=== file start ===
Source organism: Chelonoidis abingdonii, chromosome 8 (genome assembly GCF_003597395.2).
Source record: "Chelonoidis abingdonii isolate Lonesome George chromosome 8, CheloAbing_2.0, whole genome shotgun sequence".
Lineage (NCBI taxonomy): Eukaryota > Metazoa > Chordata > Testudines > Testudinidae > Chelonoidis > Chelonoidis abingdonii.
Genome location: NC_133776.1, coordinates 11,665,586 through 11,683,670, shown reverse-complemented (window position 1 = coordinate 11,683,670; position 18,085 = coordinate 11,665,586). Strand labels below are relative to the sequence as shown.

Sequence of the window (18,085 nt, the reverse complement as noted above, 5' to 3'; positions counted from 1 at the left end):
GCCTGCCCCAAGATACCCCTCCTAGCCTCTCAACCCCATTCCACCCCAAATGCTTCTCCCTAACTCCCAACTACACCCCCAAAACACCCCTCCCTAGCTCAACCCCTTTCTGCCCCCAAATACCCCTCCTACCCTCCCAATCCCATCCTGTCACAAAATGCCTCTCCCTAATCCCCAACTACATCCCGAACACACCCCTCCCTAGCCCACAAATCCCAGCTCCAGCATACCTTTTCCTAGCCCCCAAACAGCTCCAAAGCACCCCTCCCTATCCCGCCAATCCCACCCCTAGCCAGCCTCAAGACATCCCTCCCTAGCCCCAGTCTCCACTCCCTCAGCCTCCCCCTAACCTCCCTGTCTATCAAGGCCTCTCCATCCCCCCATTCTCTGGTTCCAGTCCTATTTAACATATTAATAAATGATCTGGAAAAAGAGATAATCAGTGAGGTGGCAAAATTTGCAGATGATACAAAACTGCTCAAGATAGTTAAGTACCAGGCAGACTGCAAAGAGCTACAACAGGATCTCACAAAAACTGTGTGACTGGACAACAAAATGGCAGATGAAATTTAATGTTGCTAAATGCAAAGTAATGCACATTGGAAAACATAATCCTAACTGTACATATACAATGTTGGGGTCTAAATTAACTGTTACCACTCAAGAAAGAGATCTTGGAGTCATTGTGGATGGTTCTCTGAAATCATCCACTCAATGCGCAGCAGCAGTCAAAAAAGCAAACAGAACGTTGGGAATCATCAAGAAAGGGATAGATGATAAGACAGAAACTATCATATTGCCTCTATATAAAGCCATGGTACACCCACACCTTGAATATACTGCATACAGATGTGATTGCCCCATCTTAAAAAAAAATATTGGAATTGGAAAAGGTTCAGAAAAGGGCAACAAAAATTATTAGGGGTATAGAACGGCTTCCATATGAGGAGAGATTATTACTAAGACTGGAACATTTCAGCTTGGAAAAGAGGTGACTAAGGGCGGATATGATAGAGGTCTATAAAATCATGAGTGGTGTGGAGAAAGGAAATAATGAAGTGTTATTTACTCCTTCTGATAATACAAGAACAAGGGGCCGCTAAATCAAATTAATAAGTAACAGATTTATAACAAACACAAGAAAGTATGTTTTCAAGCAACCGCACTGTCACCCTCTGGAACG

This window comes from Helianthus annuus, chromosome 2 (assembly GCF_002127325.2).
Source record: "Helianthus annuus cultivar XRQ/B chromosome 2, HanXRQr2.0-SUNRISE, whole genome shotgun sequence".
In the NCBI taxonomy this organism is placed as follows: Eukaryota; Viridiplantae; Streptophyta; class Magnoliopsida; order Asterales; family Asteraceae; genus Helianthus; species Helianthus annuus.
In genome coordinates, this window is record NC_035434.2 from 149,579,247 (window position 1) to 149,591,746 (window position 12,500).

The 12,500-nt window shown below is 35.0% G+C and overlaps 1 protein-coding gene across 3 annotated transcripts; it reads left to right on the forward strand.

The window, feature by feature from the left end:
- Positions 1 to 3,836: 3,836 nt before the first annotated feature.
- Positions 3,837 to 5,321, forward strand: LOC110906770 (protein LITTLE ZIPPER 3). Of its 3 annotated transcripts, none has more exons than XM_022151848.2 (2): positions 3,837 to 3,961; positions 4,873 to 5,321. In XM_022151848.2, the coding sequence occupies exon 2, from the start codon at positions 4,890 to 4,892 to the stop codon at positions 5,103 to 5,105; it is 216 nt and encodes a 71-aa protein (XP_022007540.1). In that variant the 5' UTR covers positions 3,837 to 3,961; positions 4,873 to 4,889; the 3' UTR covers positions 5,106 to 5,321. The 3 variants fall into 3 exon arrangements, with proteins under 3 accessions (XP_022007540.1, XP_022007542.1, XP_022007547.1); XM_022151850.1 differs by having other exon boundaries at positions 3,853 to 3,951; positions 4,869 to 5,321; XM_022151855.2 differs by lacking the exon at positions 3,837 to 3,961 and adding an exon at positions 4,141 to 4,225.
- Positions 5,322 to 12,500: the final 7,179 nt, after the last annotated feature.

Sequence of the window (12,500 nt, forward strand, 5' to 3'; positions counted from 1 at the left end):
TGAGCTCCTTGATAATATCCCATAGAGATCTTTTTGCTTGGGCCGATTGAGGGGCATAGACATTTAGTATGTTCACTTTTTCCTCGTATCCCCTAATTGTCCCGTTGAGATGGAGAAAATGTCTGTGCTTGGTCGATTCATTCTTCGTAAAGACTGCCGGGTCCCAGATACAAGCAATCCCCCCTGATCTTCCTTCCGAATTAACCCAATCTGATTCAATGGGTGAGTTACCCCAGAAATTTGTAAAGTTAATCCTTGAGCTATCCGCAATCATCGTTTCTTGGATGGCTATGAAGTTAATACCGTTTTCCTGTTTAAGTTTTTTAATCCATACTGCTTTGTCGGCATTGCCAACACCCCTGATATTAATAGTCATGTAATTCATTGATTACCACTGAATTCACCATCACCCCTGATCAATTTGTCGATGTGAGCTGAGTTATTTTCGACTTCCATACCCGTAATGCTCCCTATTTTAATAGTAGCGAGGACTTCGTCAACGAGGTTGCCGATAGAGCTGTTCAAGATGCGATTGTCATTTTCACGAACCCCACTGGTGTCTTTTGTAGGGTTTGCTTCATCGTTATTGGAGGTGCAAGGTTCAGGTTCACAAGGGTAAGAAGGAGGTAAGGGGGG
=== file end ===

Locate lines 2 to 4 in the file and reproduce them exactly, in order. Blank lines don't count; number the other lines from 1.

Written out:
Source record: "Chelonoidis abingdonii isolate Lonesome George chromosome 8, CheloAbing_2.0, whole genome shotgun sequence".
Lineage (NCBI taxonomy): Eukaryota > Metazoa > Chordata > Testudines > Testudinidae > Chelonoidis > Chelonoidis abingdonii.
Genome location: NC_133776.1, coordinates 11,665,586 through 11,683,670, shown reverse-complemented (window position 1 = coordinate 11,683,670; position 18,085 = coordinate 11,665,586). Strand labels below are relative to the sequence as shown.